People with specific mutations in the POT1 gene were extremely likely to develop melanoma, the study found. POT1 gene protects the end of our chromosomes from damage.

"This finding significantly increases our understanding of why some families have a high incidence of melanoma," said Tim Bishop, Director of the Leeds Institute of Cancer and Pathology.

Known genetic mutations account for approximately 40 percent of all occurrences of inherited forms of melanoma.

The team set out to identify the hereditary mutations that account for the other 60 percent by sequencing part of the genome of 184 patients with hereditary melanoma caused by unknown mutations.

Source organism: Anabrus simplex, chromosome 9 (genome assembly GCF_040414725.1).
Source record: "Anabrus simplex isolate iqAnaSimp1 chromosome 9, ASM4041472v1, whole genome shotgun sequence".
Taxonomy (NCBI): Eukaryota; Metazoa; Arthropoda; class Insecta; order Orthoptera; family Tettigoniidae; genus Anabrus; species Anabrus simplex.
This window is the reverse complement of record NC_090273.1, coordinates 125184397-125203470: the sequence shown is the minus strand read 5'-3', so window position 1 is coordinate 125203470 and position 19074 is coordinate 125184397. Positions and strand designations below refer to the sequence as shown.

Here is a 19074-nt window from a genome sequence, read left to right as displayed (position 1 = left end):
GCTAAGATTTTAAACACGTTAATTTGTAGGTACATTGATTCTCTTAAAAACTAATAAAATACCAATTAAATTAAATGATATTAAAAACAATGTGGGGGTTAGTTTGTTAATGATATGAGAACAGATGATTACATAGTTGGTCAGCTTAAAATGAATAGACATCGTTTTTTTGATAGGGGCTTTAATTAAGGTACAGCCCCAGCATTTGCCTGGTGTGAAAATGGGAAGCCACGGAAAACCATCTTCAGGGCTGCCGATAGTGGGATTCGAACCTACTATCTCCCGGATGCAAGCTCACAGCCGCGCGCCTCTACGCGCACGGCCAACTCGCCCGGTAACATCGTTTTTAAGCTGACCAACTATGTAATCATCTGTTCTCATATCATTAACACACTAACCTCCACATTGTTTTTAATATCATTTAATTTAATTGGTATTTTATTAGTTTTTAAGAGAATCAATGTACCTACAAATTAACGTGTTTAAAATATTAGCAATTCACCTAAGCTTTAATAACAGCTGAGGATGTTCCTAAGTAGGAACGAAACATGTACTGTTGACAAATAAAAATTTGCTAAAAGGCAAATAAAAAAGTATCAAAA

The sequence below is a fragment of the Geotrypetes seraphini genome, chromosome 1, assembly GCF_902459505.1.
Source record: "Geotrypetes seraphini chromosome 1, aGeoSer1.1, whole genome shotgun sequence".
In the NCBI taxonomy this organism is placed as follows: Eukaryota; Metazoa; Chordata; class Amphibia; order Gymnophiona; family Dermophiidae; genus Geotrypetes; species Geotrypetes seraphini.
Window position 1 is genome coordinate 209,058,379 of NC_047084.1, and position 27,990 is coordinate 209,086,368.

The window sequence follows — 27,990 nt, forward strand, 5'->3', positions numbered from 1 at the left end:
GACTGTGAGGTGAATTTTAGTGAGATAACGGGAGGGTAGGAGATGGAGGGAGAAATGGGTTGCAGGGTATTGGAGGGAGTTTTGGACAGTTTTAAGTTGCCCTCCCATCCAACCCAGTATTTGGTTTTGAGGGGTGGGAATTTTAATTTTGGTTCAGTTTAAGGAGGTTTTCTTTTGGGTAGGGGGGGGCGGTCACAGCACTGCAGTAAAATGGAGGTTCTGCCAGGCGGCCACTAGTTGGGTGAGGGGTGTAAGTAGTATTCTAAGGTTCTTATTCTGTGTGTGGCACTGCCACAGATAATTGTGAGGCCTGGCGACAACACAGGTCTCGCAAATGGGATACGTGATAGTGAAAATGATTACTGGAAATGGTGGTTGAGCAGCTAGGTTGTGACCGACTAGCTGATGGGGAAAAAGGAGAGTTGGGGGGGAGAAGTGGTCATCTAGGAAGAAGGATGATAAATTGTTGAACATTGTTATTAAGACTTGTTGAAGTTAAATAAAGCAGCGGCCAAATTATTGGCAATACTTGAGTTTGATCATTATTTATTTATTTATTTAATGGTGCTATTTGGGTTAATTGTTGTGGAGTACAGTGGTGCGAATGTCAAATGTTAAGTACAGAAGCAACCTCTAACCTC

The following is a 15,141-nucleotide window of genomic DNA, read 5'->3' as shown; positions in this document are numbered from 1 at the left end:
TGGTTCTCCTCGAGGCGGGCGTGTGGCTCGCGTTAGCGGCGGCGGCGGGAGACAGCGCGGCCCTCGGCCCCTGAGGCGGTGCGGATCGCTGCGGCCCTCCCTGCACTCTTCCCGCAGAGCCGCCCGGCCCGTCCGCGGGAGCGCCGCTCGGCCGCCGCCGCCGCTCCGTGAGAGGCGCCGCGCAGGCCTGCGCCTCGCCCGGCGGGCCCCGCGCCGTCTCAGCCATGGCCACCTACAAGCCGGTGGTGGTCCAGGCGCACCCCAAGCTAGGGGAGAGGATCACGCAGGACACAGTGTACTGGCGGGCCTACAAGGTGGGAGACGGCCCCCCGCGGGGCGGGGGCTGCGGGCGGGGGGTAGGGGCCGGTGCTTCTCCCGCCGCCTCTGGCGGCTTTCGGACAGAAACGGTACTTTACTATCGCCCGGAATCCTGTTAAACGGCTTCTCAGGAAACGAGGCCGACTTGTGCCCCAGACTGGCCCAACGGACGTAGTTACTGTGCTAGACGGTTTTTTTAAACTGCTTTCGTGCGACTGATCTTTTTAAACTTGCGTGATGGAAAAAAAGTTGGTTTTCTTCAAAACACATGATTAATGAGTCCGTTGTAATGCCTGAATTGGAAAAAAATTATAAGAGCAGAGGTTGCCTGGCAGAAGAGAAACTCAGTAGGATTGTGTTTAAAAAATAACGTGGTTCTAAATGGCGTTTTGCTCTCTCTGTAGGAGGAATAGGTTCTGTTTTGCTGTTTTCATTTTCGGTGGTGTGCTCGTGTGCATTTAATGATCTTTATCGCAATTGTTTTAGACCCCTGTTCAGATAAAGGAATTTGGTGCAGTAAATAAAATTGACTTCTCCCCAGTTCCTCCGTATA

They found that the inactivation of POT1 caused by these mutations leads to longer and potentially unprotected telomeres, regions at the end of our chromosomes that protect chromosomes from damage.

"Since this gene has previously been identified as a target for the development of new drugs, in the future, it may be possible that early detection will facilitate better management of this disease," Bishop said.

At present gene testing is done only if an individual has a strong family history of that cancer type, for example the BRCA tests for breast and ovarian cancer.

Mutations that deactivate the POT1 gene may underlie other cancers, not just melanoma, the study found.


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